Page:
A throwing event that was included in the early ancient Olympic Games, and has been long established as a core field event in athletic competitions and meets worldwide. The discus is a circular object made of wood, tapering out from a thick centre, with metal plates set into the rim. Thrown with one hand, and constant in conception and shape since its Olympic origins, it has symbolized the longevity of the fundamental act of throwing an object; the Greek sculptor Myron's statue of Discobolos (c.460–450bc) has come to stand for the resilience and universality of athletic motion. It featured centrally, as a motif or an inspiration, in the official Olympic posters of the 1920 Antwerp and the 1948 London Olympic Games, and was the astoundingly beautiful moving image linking classical past and modern present at the beginning of the Leni Riefenstahl film of the 1936 Berlin Olympics, Olympia. The discus is also one of the ten events in the decathlon.
In the men's Olympic competition, the USA dominated the event for many decades from the 1896 Games until the later 1970s, after which East European nations and Germany, and then, especially, Lithuania (three golds from 1992 to 2004) and Estonia (gold in Beijing in 2008) produced the champion throwers. In the women's event, inaugurated in Amsterdam in 1928, East European and Soviet athletes began to dominate after 1952, when the Soviet Union first entered the Games. In the 2004 Games at Athens, gold was won by Russian Natalya Sadova, who two years later was banned for two years by the World Anti-Doping Agency (WADA) after a positive drugs test for the anabolic steroid methandinone. At Beijing 2008, the gold was won by a US athlete. These fluctuating national fortunes have clearly been intertwined with the use of performance-enhancement drugs, and the advances that have been made in both their detection and their masking. The same broad story—though not quite so emphatically—can also be told about the shot-put, particularly in the women's event, which did not begin until 1948; though victories for Cuban and New Zealand athletes in 2004 and 2008 respectively broke the East European stranglehold on the event. Tamara Press of the Soviet Union/Ukraine won gold in Rome (1960) and Tokyo (1964), also taking the gold for the discus throw at Tokyo. Press disappeared from competitive athletics and international competition, though, when sex tests were introduced at international events. See also Galen; Greece, ancient, sport in; gymnasion; Olympic Games, ancient.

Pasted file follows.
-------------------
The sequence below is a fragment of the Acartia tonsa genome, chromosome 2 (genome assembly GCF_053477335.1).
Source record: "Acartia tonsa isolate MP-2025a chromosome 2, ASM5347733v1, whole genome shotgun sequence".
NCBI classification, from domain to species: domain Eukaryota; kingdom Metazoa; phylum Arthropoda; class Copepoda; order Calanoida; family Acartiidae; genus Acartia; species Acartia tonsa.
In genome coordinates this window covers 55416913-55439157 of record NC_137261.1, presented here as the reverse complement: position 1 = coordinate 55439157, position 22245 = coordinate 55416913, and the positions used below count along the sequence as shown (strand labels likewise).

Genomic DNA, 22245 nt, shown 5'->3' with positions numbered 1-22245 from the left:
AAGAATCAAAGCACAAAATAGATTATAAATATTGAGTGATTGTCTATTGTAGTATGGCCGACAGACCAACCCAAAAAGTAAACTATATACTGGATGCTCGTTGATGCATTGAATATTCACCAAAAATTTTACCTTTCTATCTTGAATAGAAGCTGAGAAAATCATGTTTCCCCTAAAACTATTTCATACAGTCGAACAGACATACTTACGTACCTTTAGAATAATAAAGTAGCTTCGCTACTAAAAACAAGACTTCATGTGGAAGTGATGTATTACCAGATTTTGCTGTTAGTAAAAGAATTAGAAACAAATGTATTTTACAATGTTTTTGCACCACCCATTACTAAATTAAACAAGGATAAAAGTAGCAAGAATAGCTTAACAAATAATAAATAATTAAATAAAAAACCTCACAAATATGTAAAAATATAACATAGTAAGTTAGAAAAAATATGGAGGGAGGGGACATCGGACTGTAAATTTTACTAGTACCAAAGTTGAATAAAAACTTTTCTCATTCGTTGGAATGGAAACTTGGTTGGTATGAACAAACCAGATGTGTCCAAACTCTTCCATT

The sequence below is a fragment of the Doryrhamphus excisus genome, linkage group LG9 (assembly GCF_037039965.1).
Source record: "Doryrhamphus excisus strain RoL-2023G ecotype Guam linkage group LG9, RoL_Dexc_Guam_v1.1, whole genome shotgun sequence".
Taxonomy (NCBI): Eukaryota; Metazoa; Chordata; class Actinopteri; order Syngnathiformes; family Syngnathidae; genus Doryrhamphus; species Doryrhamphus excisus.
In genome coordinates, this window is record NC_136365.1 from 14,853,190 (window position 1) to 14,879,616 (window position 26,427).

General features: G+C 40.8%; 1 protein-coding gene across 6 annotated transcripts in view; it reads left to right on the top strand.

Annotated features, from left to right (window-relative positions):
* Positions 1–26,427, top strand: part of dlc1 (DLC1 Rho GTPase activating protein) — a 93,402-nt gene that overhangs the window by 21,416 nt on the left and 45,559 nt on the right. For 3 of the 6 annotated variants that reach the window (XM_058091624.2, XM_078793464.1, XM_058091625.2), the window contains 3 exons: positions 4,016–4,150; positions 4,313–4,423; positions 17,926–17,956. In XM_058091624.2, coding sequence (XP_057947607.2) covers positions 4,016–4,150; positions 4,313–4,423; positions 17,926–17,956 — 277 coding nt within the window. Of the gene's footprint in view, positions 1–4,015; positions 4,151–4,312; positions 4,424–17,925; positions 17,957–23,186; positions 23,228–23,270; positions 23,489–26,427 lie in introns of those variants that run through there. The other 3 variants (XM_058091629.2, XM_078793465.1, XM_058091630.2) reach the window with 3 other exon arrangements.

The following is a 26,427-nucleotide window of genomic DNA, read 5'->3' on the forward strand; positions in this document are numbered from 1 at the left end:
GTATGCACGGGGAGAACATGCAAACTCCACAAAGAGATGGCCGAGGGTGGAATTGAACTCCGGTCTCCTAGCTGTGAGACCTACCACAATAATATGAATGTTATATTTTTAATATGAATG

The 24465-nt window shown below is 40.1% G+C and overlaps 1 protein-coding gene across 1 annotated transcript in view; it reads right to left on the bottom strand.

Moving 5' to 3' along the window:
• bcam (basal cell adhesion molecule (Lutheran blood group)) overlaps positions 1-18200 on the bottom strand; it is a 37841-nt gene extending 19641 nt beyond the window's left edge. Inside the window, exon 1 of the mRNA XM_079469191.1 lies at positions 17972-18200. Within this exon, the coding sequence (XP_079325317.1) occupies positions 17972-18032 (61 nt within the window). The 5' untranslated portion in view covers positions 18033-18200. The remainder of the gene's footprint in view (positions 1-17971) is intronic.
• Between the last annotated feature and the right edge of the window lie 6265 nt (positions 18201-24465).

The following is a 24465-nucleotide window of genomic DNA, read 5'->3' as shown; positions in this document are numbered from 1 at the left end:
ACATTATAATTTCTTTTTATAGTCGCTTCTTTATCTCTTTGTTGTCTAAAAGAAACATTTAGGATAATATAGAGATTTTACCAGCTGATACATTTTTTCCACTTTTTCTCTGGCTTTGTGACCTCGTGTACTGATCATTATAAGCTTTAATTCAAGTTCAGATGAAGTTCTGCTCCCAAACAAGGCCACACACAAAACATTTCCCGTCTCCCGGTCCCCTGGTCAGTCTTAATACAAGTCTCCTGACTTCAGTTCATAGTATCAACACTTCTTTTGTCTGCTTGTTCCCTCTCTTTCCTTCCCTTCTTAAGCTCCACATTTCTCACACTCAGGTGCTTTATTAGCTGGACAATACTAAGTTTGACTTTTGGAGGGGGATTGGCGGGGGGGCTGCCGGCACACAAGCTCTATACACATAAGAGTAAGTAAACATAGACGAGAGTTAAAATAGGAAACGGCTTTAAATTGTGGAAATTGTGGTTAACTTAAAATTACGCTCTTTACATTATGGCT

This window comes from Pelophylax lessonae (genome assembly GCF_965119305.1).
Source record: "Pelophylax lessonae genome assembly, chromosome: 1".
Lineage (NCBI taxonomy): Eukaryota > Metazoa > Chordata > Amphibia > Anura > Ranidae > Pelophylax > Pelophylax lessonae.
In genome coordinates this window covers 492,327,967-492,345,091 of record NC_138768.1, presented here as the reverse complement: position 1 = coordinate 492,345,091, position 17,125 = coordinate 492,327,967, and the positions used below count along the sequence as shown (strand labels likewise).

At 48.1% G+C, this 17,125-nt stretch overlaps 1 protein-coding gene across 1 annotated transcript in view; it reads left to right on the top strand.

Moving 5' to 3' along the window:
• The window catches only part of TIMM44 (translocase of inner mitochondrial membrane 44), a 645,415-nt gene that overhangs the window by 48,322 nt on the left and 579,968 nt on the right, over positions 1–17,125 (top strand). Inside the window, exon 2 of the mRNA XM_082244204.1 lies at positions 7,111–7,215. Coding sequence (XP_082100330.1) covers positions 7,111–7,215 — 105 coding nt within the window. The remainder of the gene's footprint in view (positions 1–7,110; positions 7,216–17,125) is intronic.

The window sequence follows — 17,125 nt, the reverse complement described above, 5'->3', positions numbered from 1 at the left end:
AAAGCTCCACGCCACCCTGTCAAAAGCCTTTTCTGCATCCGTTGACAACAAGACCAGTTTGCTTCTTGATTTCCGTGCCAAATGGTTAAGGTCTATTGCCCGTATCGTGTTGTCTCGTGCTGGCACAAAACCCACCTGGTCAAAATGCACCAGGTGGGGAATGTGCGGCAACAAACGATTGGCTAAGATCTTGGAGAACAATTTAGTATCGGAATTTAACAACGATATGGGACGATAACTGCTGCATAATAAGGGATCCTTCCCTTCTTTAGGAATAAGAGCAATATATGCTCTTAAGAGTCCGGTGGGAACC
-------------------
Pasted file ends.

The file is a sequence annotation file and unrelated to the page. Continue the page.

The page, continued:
Subjects: Sport and Leisure.